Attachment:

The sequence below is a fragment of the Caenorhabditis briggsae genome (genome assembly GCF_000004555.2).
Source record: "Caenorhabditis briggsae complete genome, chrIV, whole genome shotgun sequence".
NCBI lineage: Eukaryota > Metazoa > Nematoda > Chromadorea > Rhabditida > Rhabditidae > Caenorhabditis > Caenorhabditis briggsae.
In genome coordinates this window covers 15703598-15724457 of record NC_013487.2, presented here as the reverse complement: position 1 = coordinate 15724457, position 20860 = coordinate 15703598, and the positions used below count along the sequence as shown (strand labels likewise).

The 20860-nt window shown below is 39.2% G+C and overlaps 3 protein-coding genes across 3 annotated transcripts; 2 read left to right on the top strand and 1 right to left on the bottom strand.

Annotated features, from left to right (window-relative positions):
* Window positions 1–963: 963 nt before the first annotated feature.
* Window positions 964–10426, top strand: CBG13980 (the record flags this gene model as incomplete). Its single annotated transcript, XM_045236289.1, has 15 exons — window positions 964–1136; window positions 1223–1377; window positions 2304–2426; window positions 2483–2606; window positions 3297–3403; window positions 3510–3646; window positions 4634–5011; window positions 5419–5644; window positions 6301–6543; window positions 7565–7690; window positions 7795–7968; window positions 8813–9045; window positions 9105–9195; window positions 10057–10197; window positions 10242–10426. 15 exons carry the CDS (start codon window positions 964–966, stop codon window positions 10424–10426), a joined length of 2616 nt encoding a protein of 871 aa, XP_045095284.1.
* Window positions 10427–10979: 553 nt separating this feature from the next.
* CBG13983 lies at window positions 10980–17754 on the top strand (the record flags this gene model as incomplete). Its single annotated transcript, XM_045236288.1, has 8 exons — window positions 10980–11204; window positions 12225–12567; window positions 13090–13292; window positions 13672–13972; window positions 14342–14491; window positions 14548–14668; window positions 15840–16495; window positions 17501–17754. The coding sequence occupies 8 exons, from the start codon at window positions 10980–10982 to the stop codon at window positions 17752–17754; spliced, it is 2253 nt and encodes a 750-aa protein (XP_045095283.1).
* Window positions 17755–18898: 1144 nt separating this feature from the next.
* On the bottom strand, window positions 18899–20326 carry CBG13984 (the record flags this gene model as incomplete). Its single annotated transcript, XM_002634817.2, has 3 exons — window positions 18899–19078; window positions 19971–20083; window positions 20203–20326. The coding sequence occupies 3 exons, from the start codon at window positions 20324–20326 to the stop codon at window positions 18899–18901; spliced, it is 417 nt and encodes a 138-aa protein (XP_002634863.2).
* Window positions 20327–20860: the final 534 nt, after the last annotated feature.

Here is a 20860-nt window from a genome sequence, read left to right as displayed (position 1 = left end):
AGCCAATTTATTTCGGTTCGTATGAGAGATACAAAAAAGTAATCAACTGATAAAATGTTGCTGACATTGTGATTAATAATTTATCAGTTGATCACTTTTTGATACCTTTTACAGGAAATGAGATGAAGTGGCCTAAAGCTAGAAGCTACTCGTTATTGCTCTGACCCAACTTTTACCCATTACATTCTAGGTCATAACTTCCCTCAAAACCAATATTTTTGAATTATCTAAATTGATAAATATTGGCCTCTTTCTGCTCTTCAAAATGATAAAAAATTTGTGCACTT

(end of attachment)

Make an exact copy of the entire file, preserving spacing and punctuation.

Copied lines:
The sequence below is a fragment of the Caenorhabditis briggsae genome (genome assembly GCF_000004555.2).
Source record: "Caenorhabditis briggsae complete genome, chrIV, whole genome shotgun sequence".
NCBI lineage: Eukaryota > Metazoa > Nematoda > Chromadorea > Rhabditida > Rhabditidae > Caenorhabditis > Caenorhabditis briggsae.
In genome coordinates this window covers 15703598-15724457 of record NC_013487.2, presented here as the reverse complement: position 1 = coordinate 15724457, position 20860 = coordinate 15703598, and the positions used below count along the sequence as shown (strand labels likewise).

The 20860-nt window shown below is 39.2% G+C and overlaps 3 protein-coding genes across 3 annotated transcripts; 2 read left to right on the top strand and 1 right to left on the bottom strand.

Annotated features, from left to right (window-relative positions):
* Window positions 1–963: 963 nt before the first annotated feature.
* Window positions 964–10426, top strand: CBG13980 (the record flags this gene model as incomplete). Its single annotated transcript, XM_045236289.1, has 15 exons — window positions 964–1136; window positions 1223–1377; window positions 2304–2426; window positions 2483–2606; window positions 3297–3403; window positions 3510–3646; window positions 4634–5011; window positions 5419–5644; window positions 6301–6543; window positions 7565–7690; window positions 7795–7968; window positions 8813–9045; window positions 9105–9195; window positions 10057–10197; window positions 10242–10426. 15 exons carry the CDS (start codon window positions 964–966, stop codon window positions 10424–10426), a joined length of 2616 nt encoding a protein of 871 aa, XP_045095284.1.
* Window positions 10427–10979: 553 nt separating this feature from the next.
* CBG13983 lies at window positions 10980–17754 on the top strand (the record flags this gene model as incomplete). Its single annotated transcript, XM_045236288.1, has 8 exons — window positions 10980–11204; window positions 12225–12567; window positions 13090–13292; window positions 13672–13972; window positions 14342–14491; window positions 14548–14668; window positions 15840–16495; window positions 17501–17754. The coding sequence occupies 8 exons, from the start codon at window positions 10980–10982 to the stop codon at window positions 17752–17754; spliced, it is 2253 nt and encodes a 750-aa protein (XP_045095283.1).
* Window positions 17755–18898: 1144 nt separating this feature from the next.
* On the bottom strand, window positions 18899–20326 carry CBG13984 (the record flags this gene model as incomplete). Its single annotated transcript, XM_002634817.2, has 3 exons — window positions 18899–19078; window positions 19971–20083; window positions 20203–20326. The coding sequence occupies 3 exons, from the start codon at window positions 20324–20326 to the stop codon at window positions 18899–18901; spliced, it is 417 nt and encodes a 138-aa protein (XP_002634863.2).
* Window positions 20327–20860: the final 534 nt, after the last annotated feature.

Here is a 20860-nt window from a genome sequence, read left to right as displayed (position 1 = left end):
AGCCAATTTATTTCGGTTCGTATGAGAGATACAAAAAAGTAATCAACTGATAAAATGTTGCTGACATTGTGATTAATAATTTATCAGTTGATCACTTTTTGATACCTTTTACAGGAAATGAGATGAAGTGGCCTAAAGCTAGAAGCTACTCGTTATTGCTCTGACCCAACTTTTACCCATTACATTCTAGGTCATAACTTCCCTCAAAACCAATATTTTTGAATTATCTAAATTGATAAATATTGGCCTCTTTCTGCTCTTCAAAATGATAAAAAATTTGTGCACTT